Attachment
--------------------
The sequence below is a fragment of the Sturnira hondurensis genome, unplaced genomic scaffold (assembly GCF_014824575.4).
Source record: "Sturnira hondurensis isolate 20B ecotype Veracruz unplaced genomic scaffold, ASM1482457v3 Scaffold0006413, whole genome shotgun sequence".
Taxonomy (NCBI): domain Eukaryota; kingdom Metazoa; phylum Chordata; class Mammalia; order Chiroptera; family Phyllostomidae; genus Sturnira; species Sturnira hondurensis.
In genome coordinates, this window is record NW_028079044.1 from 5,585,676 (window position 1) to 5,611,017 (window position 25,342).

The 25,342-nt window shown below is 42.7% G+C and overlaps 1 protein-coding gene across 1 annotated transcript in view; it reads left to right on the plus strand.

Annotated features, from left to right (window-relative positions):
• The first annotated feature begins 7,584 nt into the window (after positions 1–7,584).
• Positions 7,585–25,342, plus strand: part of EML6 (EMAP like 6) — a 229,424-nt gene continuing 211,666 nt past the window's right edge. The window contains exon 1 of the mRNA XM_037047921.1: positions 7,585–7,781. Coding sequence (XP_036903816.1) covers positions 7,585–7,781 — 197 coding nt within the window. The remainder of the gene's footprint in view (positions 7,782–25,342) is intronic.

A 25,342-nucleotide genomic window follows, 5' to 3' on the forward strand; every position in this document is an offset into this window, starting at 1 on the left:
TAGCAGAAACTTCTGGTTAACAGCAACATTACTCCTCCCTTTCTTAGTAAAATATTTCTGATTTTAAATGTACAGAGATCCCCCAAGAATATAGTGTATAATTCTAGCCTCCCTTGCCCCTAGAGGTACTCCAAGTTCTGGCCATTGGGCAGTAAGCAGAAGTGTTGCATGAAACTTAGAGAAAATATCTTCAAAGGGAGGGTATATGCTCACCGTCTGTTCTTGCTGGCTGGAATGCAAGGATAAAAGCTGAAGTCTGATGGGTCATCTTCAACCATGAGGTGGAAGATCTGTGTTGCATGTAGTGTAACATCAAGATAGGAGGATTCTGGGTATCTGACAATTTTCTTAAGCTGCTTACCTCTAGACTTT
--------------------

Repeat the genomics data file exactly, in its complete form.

The sequence below is a fragment of the Sturnira hondurensis genome, unplaced genomic scaffold (assembly GCF_014824575.4).
Source record: "Sturnira hondurensis isolate 20B ecotype Veracruz unplaced genomic scaffold, ASM1482457v3 Scaffold0006413, whole genome shotgun sequence".
Taxonomy (NCBI): domain Eukaryota; kingdom Metazoa; phylum Chordata; class Mammalia; order Chiroptera; family Phyllostomidae; genus Sturnira; species Sturnira hondurensis.
In genome coordinates, this window is record NW_028079044.1 from 5,585,676 (window position 1) to 5,611,017 (window position 25,342).

The 25,342-nt window shown below is 42.7% G+C and overlaps 1 protein-coding gene across 1 annotated transcript in view; it reads left to right on the plus strand.

Annotated features, from left to right (window-relative positions):
• The first annotated feature begins 7,584 nt into the window (after positions 1–7,584).
• Positions 7,585–25,342, plus strand: part of EML6 (EMAP like 6) — a 229,424-nt gene continuing 211,666 nt past the window's right edge. The window contains exon 1 of the mRNA XM_037047921.1: positions 7,585–7,781. Coding sequence (XP_036903816.1) covers positions 7,585–7,781 — 197 coding nt within the window. The remainder of the gene's footprint in view (positions 7,782–25,342) is intronic.

A 25,342-nucleotide genomic window follows, 5' to 3' on the forward strand; every position in this document is an offset into this window, starting at 1 on the left:
TAGCAGAAACTTCTGGTTAACAGCAACATTACTCCTCCCTTTCTTAGTAAAATATTTCTGATTTTAAATGTACAGAGATCCCCCAAGAATATAGTGTATAATTCTAGCCTCCCTTGCCCCTAGAGGTACTCCAAGTTCTGGCCATTGGGCAGTAAGCAGAAGTGTTGCATGAAACTTAGAGAAAATATCTTCAAAGGGAGGGTATATGCTCACCGTCTGTTCTTGCTGGCTGGAATGCAAGGATAAAAGCTGAAGTCTGATGGGTCATCTTCAACCATGAGGTGGAAGATCTGTGTTGCATGTAGTGTAACATCAAGATAGGAGGATTCTGGGTATCTGACAATTTTCTTAAGCTGCTTACCTCTAGACTTT